Congratulations Dr Magdalena Mizgalska-Osowiecka!

July 26, 2020
Source: Andrew Rajcher

It is with immense pleasure we announce that, last week, Magdalena successfully defended her doctoral thesis and is now Dr Mizgalska-Osowiecka! Our pride in Magda’s achievement comes second only to the pride that her parents, Jerzy and Krystyna Mizgalski, must be feeling. The Mizgalski family are long-time friends of our World Society and, in gaining her doctorate, Magda is now following in the footsteps of her historian father, Professor Dr hab Jerzy Mizgalski, whose area of specialisation is the history of Częstochowa Jewry. Jerzy is also the creator and curator of our exhibition in the Częstochowa Jewish Museum.

Those of you who have attended all of our World Society Reunions will have got to know Magda and seen her develop, over the years, from a high school teenager into a respected history academic. Today, Magda heads the Historical Information Unit of the Digital Collections and Resource Centre at the POLIN Museum of the History of Polish Jews. She has already authored and co-authored numerous articles and has regularly delivered papers at academic conferences.

Her first major academic achievement came when she was still in high school. In 2006, Magda won a Poland-wide competition on the “History and Culture of Polish Jews”. Her entry, about the history of the Jewish community in Częstochowa, won her a guaranteed place at the Warsaw University. That contest was sponsored by the Polish Ministry of National Education and Sport, Warsaw University’s Institute of History, the Institute of National Remembrance and the Israeli Ministry of Education.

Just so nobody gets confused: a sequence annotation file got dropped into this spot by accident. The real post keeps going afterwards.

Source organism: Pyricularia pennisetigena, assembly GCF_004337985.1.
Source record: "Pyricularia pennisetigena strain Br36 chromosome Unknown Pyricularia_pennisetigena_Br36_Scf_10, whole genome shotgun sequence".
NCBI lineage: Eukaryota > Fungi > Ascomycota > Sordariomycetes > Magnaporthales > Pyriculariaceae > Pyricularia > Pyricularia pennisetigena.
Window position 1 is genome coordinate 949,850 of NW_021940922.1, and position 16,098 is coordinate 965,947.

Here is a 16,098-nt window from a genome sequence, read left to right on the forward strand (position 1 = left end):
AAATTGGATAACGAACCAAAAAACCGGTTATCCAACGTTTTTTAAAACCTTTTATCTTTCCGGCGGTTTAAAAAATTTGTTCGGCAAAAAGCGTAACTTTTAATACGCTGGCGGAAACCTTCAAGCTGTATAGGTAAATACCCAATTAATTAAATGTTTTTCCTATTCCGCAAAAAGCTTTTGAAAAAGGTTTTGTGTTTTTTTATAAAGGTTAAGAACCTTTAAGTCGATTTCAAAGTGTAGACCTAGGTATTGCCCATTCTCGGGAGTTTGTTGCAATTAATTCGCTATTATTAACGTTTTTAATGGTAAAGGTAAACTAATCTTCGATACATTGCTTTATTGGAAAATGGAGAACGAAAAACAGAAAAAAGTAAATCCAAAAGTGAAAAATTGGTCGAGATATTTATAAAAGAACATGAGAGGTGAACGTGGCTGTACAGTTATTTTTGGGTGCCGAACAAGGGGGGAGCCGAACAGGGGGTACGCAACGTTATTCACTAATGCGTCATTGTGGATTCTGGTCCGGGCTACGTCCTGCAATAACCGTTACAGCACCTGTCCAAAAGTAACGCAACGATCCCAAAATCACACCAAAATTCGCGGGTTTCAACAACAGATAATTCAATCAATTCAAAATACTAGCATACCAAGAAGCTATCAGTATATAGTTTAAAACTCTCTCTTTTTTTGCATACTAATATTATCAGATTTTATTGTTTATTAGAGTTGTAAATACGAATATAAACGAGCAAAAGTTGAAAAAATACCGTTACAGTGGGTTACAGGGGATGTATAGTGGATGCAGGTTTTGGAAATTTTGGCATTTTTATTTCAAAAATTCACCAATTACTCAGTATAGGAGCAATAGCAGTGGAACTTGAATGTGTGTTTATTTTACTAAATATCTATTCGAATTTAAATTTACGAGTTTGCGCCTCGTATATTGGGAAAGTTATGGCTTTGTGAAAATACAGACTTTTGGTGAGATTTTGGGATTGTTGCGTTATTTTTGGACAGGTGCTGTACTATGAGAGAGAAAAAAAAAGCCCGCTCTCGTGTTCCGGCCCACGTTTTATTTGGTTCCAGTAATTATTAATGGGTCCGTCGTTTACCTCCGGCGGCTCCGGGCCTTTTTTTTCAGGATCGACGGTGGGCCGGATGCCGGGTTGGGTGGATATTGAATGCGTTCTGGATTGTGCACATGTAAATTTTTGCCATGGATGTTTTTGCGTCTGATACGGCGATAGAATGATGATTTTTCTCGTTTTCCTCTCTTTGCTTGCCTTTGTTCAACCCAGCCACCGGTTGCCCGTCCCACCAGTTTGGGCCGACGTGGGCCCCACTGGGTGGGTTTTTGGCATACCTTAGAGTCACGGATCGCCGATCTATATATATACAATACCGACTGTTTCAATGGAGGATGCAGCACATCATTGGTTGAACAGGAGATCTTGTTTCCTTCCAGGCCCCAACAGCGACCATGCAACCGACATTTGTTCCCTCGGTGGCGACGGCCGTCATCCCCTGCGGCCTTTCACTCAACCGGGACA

Magda’s academic achievements then continued. At Warsaw University’s Institute of History, Magda gained her Bachelor of Arts degree (in 2010) with a thesis on “The Participation of Jews in Local Government in Częstochowa (1927 – 1939)” and her Master of Arts degree (in 2012) with a thesis on “The Issue of Former Austrian Officials and Officers in Eastern Galicia During 1918-1923”. After gaining her Masters degree, she completed a year of post-graduate study, at the University of Southampton, specialising in Jewish history and culture.

In 2017, her Bachelor’s degree thesis was published in book form.

In 2013, Magda began studying for her doctorate at the Tadeusz Manteuffel Institute of History at the Polish Academy of Science in the Department of History of Totalitarian Systems and World War II. The topic of her doctoral thesis was “British Policy on Jewish Emigration During the Evian Conference in 1938”:

The dissertation presents the position of Great Britain during the international conference in Evian in July 1938. Former British dominions, including Australia and Canada, as well as other British dependent areas, including Palestine are also included. United Kingdom legislation, regulating the entry of foreigners, and international legislation, regulating the refugee problem before July 1938, are both discussed. The international situation before the conference and the course of the conference itself, as well as its participants, the work schedule and the final resolution, are characterised. The positions of selected charity organizations, participating in the meeting and their impact on the conference, are also presented. The work includes a critical evaluation of the state of research on the discussed topic. When assessing the Evian conference in retrospect, attention is drawn to its importance in the international discussion on refugees and the British contribution to this discussion.

Last week, Magda successfully defended her thesis, thereby earning her PhD.

Magda, from everyone at the World Society, we say “Congratulations! Gratulacje! Mazel Tov!”.